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Load Impact Adds Server-Side Metrics Collection to Cloud-Based Load Testing Tool

by Richard Seroter on Oct 04, 2013 |

Load Impact – a leading SaaS performance testing provider based in Sweden – added a new capability that gives developers a more complete picture of their performance tests. Most cloud-based load testing tools only measure web application responses, but the new Server Metrics agent from Load Impact provide insight into what’s happening on the target servers themselves.

Cloud-based load testing tools have grown in popularity as developers build and test geographically-dispersed, high-traffic public web applications. However, while this new generation of tools offer easy setup and sophisticated traffic simulation, they lack the server-side component that exists in traditional on-premises tools. A tester can only see that website performance is degrading, but can’t tell why. In a press release this week, Load Impact described how their new Server Metrics components fills the gap.

The new Load Impact Server Metrics Agent provides equally valuable insight but from the server-side perspective, so developers can more easily identify where performance bottlenecks and scalability problems exist in their code or infrastructure, and operations professionals can better allocate resources.

Server metrics are a pretty standard part of old-school load testing software, which is complex, inflexible, super expensive and requires hardware and specialists to manage and use. The Load Impact Server Metrics agent is really the first of its kind. None of the other new-generation cloud-based load testing services have it today.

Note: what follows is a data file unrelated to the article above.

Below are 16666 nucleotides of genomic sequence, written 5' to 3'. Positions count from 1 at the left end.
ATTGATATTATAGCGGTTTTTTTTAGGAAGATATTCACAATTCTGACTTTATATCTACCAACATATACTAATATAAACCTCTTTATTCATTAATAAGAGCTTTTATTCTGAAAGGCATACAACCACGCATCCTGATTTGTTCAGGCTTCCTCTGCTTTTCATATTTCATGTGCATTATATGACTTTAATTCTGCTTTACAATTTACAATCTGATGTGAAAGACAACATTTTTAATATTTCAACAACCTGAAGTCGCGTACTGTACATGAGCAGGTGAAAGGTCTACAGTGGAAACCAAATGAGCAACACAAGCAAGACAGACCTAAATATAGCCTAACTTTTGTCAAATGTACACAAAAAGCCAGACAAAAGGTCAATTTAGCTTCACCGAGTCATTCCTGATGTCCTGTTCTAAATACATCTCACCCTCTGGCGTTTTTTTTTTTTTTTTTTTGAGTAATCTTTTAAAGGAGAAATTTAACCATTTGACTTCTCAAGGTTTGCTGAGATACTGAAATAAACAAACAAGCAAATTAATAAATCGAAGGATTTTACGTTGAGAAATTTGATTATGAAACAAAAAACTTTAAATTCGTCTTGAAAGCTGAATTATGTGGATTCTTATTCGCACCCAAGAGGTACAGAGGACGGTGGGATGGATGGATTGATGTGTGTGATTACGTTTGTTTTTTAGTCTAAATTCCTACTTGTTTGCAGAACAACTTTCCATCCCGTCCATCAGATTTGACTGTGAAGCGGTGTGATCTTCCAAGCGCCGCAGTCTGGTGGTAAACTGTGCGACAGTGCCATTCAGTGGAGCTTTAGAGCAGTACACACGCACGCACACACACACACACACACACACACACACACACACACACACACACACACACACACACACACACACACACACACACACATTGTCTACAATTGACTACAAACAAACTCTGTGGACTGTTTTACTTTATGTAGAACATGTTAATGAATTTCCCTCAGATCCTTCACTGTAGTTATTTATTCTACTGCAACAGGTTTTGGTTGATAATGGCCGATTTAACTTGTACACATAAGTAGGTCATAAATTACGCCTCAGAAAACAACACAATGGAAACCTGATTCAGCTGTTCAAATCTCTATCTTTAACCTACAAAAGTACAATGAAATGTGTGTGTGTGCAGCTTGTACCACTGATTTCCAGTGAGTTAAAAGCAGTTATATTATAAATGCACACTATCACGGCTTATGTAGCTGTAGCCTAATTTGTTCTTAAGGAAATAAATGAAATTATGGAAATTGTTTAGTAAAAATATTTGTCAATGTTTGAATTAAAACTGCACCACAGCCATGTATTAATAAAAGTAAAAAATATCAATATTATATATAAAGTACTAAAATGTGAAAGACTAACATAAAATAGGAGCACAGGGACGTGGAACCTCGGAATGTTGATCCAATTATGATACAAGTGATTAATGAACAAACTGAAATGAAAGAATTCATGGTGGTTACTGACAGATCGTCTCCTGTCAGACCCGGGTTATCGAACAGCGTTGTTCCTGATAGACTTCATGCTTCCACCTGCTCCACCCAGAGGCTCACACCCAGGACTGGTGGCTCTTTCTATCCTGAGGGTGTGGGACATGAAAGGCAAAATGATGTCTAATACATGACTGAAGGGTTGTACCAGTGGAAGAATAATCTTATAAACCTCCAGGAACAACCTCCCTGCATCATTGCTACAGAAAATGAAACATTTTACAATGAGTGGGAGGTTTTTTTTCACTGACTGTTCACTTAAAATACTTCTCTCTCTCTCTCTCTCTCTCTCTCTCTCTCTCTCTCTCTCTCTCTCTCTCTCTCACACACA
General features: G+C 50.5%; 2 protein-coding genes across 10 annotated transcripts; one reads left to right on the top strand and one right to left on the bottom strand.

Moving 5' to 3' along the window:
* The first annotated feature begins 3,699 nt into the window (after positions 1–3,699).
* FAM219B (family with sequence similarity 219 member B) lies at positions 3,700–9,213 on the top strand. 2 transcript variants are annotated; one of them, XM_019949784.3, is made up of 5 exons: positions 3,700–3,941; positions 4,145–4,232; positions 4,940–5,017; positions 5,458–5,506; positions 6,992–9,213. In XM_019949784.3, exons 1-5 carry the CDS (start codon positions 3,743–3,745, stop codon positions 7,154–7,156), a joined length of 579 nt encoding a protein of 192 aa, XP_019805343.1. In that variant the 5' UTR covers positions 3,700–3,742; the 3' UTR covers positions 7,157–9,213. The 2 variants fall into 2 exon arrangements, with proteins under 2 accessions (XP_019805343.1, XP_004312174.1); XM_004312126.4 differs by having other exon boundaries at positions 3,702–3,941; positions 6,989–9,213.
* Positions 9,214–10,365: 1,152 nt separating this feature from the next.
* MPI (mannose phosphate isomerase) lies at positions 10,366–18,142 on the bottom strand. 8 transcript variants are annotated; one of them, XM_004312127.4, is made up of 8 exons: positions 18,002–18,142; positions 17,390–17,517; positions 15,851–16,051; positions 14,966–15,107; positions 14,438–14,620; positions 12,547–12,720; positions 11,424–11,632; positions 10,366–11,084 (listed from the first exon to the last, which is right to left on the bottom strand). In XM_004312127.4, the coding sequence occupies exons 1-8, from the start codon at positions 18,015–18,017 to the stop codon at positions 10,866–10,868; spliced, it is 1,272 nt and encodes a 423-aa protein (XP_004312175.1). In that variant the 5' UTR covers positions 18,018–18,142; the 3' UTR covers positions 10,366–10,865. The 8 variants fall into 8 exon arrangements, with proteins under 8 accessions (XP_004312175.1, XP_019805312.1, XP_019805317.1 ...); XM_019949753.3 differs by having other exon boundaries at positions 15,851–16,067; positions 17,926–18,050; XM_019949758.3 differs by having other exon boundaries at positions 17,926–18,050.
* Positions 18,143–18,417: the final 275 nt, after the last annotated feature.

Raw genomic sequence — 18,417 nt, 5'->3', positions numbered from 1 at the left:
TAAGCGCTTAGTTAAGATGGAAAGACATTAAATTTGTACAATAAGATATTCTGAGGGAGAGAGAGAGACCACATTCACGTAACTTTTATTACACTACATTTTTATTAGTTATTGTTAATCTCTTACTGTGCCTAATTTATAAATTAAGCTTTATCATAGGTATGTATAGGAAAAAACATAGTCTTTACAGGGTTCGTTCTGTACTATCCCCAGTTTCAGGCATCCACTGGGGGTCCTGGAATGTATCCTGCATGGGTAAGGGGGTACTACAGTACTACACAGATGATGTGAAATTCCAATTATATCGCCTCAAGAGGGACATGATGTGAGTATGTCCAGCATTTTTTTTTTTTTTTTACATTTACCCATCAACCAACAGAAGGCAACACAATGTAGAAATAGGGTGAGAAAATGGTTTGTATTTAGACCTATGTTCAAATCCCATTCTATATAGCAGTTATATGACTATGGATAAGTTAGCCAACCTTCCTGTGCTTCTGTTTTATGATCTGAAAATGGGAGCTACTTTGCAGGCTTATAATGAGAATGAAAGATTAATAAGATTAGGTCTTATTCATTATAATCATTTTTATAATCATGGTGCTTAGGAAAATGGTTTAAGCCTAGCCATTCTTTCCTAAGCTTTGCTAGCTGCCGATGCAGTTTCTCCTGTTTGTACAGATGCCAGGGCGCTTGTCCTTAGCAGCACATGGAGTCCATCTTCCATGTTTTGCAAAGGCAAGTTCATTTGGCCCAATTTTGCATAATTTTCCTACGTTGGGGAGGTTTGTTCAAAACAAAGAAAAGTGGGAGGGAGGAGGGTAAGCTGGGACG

Developers could solve this issue today by cobbling together a solution with any cloud-based load testing tool and a server-side agent provided by a monitoring tool such as New Relic, but Load Impact sees the value in a single solution that natively integrates the entire performance data set.

By installing the Server Metrics Agent on one or more target systems, our load testing server can pick up some internal measurements during the test and add those to the same data set. Load Impact  supports collecting data from up to three different target machines during a test, so it’s possible to get internal measurements from a fairly complex setup as well. The advantage of this is quite obvious. Even if it would be possible to log this data separately on the target machines, you would end up with the task of trying to synchronize the time stamps of the internally generated data series with the data from Load Impact.

Load Impact CEO Ragnar Lönn spoke to InfoQ and explained that this toolset was born from their experience as performance management consultants. He says that developers are moving towards always-on, SaaS-based load testing tools, but they needed a way to see what was going on inside the target server environment. Lönn sees customers doing real-time adjustments to server environments while load tests are running, and now those customers have a much better idea of which server-side resources to modify to improve performance. A blog post about this release demonstrates that server-side data is captured and displayed to users in real-time.

The Server Metrics Agent captures basic server-side metrics such as CPU, memory, disk space, and network consumption. To get additional metrics, Load Impact designed their Agent to accept plugins compatible with Nagios, a standard tool for infrastructure monitoring. The Nagios Exchange includes thousands of plugins that are capable of things such as monitoring database client connections, inspecting individual Windows processes, and reporting on swap frequency on a Linux server. This Agent can be installed on servers running Debian-based Linux distributions or Windows Server 2008R2 / 2012.

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Load Factor for Mobile apps and Games by Piyali Roy

It is strange to watch that the mobile apps and games developers of admob, revmob or appnext, who have been striving for excellence, really bother for the Load factor. It is becoming essential for the 3rd world countries, where the internet speed is not always geared up to face such apps and games

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